How to Ace an Interview

Job hunting can be a difficult and exhausting process. After spending hours trawling through recruitment adverts, writing out applications and sending out your carefully crafted CV, it is such a relief when you discover a position that you’re interested in, with a company who is also interested in you. But standing between you and your next career move is always one final step: the interview.

No matter how encouraging the signs have been up until this point, your interview will determine whether you secure the role or not. Watch our Expert advice below and read on to find out how to ensure nothing gets in your way of your next venture.


The most important thing to do in preparation for your interview is research the company and the position you have applied for. This may sound obvious, but a surprising number of candidates underestimate the necessity and value of detailed research. The first place to start is the company’s website. Find out exactly what the company does, how their business model works, who their clients or customers are, and the company’s history and long term goals.

When you understand fully who you would be working for, research more specific details relating to the role you have applied to. Visualise your daily activities in this role think and how your skills and experience could help you. Be prepared to answer questions on what makes you the best candidate for this role. You can draw on your research of the company when thinking about this.

Following your research on the company’s website, survey other information sources for a wider perspective on the company. See if there are any mentions of the business in the news, and check social media for an insight into what the company culture is like. Review sites like Glassdoor should be taken with a pinch of salt because they often attract the most opinionated people, for better or worse.

If you know the name/s of who will be interviewing you, research their professional background on LinkedIn. It is likely they will be doing the same for you! As a final task, it could help you stand out to research the latest developments in your industry. For example you could read up on the most recent technological advancements you would be working with.


Your research, combined with a reflective knowledge of yourself, should be enough to answer almost all of the questions you will be asked in the interview. However, for most people, it can help to practise before the event. Using flashcards, a spreadsheet or a simple document, create a long list of potential questions you think you could be asked. Then go through them all and respond out loud to the best of your ability, simulating the interview scenario. Go through the questions a number of times so that you can improve your answers and don’t stop until they are concise and convincing. You may wish to write your answers down or get help from a friend or family member.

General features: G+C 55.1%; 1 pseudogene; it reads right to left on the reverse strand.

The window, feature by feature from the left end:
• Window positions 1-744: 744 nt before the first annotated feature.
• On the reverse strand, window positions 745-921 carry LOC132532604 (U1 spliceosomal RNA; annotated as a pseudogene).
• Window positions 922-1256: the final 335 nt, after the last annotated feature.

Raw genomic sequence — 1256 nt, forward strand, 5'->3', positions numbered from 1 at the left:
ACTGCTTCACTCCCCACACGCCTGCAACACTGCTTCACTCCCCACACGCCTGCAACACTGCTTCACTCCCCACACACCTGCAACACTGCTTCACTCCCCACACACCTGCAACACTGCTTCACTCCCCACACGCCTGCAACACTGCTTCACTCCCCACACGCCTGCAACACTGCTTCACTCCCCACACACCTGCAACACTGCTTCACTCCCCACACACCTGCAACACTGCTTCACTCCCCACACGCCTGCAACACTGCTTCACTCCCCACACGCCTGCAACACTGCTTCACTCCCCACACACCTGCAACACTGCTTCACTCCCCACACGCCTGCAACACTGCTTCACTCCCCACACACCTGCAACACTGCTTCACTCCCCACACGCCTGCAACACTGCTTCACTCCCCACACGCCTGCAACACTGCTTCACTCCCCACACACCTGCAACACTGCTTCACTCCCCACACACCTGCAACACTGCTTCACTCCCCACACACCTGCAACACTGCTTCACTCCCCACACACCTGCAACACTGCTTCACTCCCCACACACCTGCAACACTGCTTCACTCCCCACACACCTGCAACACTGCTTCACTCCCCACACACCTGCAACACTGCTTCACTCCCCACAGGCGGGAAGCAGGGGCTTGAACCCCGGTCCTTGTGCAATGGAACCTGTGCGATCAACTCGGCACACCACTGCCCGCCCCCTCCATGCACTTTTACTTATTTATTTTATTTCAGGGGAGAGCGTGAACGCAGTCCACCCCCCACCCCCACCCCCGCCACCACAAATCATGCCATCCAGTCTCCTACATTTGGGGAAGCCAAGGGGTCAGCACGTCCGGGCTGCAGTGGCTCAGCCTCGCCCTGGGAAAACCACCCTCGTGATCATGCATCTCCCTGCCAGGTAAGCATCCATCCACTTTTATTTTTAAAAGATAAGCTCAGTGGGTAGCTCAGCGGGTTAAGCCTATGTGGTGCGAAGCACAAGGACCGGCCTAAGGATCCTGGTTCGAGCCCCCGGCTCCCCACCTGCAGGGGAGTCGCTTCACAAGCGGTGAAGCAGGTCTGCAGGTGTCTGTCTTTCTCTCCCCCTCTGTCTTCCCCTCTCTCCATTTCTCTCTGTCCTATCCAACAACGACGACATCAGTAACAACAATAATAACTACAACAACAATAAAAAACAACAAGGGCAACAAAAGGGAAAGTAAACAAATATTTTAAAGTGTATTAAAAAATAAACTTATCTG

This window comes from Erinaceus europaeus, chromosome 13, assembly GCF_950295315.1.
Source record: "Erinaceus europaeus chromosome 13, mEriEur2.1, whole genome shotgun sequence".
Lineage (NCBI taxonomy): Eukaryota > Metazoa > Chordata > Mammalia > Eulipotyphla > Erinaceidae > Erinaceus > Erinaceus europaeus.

If you make claims about your abilities or personality traits then prepare examples from real life to back you up. Don’t worry - your evidence does not have to be from the same environment as that which your job will be. If you don’t have similar experience to the position you are interviewing for you can still give evidence, for example by describing how you showed leadership at school, or exercised teamwork as part of a sports team or band. If you’re stuck thinking about what kind of questions you could be asked then there are many resources online that offer suggestions.

On The Day

What can you do on the day of the interview, to give yourself the best chance of success?

Step One:

Dress Appropriately. Most interviews require a formal suit. Try to tame your desire for high fashion and standing out. It is important to express yourself as a unique individual but you should focus your efforts on your interview answers if you really want to stand out. A brightly coloured shirt, wild hair or unprofessional look will not give the right impression.

Step Two:

Be on time. Allow more contingency time for traffic and other unforeseen mishaps than you normally would. It is much better to get there too early and have to wait around in a nearby café, than to rush in stressed and late, at the exact time your interview is supposed to be. Disasters sometimes happen, but usually lateness indicates poor organisational skills: a bad start to the interview.

Step Three:

Smile! You’re attending an exciting opportunity to advance your career, so act like it. Make sure the interviewer knows that you really want the role. Body language talks as much as speech does, so take a deep breath to calm your nerves and let your genuine enthusiasm shine. If there are three key actions to remember then they are shake hands with purpose, sit up straight, and make eye contact.

Following the advice above will give you the best chance of securing that new job, but remember that nothing can guarantee you a position. If you're attending an interview soon, we'd like to wish you the best of luck.

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